MR. NIXON: Our policies are very different. I think that Senator Kennedy's policies and recommendations for the handling of the Castro regime are probably the most dangers- dangerously irresponsible recommendations that he's made during the course of this campaign. In effect, what Senator Kennedy recommends is that the United States government should give help to the exiles and to those within Cuba who oppose the Castro regime - provided they are anti-Batista. Now let's just see what this means. We have five treaties with Latin America, including the one setting up the Organization of American States in Bogota in 1948, in which we have agreed not to intervene in the internal affairs of any other American country - and they as well have agreed to do likewise. The charter of the United Nations - its Preamble, Article I and Article II - also provide that there shall be no intervention by one nation in the internal affairs of another. Now I don't know what Senator Kennedy suggests when he says that we should help those who oppose the Castro regime, both in Cuba and without. But I do know this: that if we were to follow that recommendation, that we would lose all of our friends in Latin America, we would probably be condemned in the United Nations, and we would not accomplish our objective. I know something else. It would be an open invitation for Mr. Khrushchev to come in, to come into Latin America and to engage us in what would be a civil war, and possibly even worse than that. This is the major recommendation that he's made. Now, what can we do? Well, we can do what we did with Guatemala. There was a Communist dictator that we inherited from the previous Administration. We quarantined Mr. Arbenz. The result was that the Guatemalan people themselves eventually rose up and they threw him out. We are quarantining Mr. Castro today. We're quarantining him diplomatically by bringing back our Ambassador; economically by cutting off trade, and Senator Kennedy's suggestion that the trade that we cut off is not significant is just one hundred percent wrong. We are cutting off the significant items that the Cuban regime needs in order to survive. By cutting off trade, by cutting off our diplomatic relations as we have, we will quarantine this regime so that the people of Cuba themselves will take care of Mr. Castro. But for us to do what Senator Kennedy has suggested would bring results which I know he would not want, and certainly which the American people would not want.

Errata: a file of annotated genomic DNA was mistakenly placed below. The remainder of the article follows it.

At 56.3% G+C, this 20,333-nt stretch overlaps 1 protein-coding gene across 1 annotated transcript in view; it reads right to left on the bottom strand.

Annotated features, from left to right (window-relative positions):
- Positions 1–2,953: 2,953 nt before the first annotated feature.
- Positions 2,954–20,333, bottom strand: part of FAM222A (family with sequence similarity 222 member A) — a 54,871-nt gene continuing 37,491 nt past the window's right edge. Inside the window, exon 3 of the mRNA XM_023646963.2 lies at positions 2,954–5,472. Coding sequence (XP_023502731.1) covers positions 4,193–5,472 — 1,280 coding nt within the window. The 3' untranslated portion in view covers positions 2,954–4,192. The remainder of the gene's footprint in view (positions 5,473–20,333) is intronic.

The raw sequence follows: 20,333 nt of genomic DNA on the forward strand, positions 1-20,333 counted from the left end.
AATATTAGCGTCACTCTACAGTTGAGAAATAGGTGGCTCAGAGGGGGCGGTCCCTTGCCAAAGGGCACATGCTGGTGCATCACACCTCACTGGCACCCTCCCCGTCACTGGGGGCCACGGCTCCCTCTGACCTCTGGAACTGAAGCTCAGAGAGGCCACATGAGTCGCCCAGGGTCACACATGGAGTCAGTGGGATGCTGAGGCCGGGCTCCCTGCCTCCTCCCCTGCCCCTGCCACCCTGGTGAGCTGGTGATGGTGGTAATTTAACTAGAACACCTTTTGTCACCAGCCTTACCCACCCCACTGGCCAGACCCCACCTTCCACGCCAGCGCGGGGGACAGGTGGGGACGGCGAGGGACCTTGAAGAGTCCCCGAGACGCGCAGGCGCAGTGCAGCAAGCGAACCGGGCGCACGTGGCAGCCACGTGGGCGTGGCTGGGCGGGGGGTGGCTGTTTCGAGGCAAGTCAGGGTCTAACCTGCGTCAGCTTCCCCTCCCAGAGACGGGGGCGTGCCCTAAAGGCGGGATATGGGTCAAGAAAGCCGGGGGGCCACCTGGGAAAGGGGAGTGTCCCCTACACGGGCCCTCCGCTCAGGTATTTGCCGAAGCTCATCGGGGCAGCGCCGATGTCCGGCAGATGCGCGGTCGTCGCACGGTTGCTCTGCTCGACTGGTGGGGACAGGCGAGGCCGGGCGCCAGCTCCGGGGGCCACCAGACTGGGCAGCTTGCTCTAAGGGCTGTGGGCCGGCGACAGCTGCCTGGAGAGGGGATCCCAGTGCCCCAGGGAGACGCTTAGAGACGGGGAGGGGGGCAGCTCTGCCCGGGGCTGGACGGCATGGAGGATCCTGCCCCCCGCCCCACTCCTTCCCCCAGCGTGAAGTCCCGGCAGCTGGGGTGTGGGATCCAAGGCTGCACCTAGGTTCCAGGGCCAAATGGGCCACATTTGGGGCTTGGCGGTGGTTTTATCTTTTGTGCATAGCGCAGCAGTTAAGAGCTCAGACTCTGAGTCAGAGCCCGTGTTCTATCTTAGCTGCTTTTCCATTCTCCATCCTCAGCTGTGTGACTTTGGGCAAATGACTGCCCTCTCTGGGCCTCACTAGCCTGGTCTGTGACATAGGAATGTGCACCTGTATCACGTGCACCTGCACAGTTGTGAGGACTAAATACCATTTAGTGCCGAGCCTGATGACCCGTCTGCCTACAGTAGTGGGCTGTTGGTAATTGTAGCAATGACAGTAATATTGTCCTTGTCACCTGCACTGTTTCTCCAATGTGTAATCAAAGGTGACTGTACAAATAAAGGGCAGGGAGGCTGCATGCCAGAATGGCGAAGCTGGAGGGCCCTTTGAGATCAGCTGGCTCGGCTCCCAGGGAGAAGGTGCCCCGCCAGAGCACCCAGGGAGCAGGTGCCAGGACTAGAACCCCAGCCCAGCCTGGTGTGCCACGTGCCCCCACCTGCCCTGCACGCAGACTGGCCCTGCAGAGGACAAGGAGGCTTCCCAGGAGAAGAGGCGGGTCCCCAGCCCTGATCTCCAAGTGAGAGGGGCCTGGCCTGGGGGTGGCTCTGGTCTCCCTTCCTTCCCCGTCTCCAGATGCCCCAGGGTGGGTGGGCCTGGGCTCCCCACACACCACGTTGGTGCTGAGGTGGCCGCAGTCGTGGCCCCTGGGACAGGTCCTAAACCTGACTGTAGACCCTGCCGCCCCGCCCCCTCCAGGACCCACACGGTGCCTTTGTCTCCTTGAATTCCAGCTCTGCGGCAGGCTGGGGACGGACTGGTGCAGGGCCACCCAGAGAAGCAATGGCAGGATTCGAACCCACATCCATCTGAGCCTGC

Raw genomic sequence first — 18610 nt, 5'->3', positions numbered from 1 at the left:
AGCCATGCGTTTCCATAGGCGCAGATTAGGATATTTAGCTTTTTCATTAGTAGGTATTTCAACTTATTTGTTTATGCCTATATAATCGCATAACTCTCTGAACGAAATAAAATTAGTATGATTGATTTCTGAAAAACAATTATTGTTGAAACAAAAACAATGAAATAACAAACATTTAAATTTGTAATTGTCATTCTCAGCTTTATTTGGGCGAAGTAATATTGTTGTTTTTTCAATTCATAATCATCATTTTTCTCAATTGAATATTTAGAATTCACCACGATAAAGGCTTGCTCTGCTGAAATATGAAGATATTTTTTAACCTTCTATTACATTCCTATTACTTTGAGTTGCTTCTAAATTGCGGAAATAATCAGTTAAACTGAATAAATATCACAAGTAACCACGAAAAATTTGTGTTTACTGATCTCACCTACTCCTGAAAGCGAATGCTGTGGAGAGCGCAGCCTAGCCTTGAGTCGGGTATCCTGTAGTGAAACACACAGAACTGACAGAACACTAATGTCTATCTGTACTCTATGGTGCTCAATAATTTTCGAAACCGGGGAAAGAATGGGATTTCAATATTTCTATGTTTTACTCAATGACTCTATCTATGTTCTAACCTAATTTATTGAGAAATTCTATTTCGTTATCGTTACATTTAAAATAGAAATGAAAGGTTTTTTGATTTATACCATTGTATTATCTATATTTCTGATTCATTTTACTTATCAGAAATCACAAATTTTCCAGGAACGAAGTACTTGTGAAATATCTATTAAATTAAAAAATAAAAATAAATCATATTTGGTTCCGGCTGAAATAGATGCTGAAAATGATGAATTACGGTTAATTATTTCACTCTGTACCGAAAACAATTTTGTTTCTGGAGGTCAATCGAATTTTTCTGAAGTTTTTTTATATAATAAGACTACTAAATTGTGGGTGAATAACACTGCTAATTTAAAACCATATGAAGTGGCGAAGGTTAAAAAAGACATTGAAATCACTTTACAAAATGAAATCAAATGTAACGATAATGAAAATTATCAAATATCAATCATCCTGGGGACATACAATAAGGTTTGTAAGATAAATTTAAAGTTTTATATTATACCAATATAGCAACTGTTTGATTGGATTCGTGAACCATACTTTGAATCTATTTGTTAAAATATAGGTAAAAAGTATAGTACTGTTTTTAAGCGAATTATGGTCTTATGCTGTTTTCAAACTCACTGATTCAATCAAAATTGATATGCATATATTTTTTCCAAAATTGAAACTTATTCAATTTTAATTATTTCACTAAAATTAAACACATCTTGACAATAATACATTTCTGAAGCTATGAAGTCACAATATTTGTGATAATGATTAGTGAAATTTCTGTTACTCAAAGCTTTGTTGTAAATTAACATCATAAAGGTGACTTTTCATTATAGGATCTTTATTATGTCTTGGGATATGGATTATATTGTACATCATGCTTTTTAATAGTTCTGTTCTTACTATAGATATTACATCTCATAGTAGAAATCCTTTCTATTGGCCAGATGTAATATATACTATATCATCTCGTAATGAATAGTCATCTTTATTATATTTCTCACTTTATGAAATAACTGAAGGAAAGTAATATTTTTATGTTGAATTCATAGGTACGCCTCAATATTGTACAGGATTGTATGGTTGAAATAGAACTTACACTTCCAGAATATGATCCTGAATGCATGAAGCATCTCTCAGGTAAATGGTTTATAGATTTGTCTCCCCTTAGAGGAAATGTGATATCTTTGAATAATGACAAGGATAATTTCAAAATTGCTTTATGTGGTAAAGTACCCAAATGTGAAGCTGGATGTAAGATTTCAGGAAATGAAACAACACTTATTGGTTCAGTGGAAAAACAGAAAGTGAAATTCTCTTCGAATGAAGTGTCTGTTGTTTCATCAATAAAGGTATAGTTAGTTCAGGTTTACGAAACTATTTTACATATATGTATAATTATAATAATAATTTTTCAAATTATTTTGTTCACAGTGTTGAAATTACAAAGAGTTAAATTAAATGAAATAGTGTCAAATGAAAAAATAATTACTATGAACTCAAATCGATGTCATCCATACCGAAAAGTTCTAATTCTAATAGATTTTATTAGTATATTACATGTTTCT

MR. KENNEDY: Mr. Nixon uh - shows himself i- misinformed. He surely must be aware that most of the equipment and arms and resources for Castro came from the United States, flowed out of Florida and other parts of the United States to Castro in the mountains. There isn't any doubt about that, number one. Number two, I believe that if any economic sanctions against Latin America are going to be successful they have to be multilateral. They have to include the other countries of Latin America. The very minute effect of the action which has been taken this week on Cuba's economy - I believe Castro can replace those markets very easily through Latin America, through Europe, and through Eastern Europe. If the United States had stronger prestige and influence in Latin America it could persuade - as Franklin Roosevelt did in 1940 - the countries of Latin America to join in an economic quarantine of Castro. That's the only way you can bring real economic pressure on the Castro regime - and also the countries of Western Europe, Canada, Japan and the others. Number three, Castro is only the beginning of our difficulties throughout Latin America. The big struggle will be to prevent the influence of Castro spreading to other countries - Mexico, Panama, Bolivia, Colombia. We're going to have to try to provide closer ties, to associate ourselves with the great desire of these people for a better life if we're going to prevent Castro's influence from spreading throughout all of Latin America. His influence is strong enough today to prevent us from joi- getting the other countries of Latin America to join with us in economic quarantine. His influence is growing - mostly because this Administration has ignored Latin America. You yourself said, Mr. Vice President, a month ago, that if we had provided the kind of economic aid five years ago that we are now providing we might never have had Castro. Why didn't we?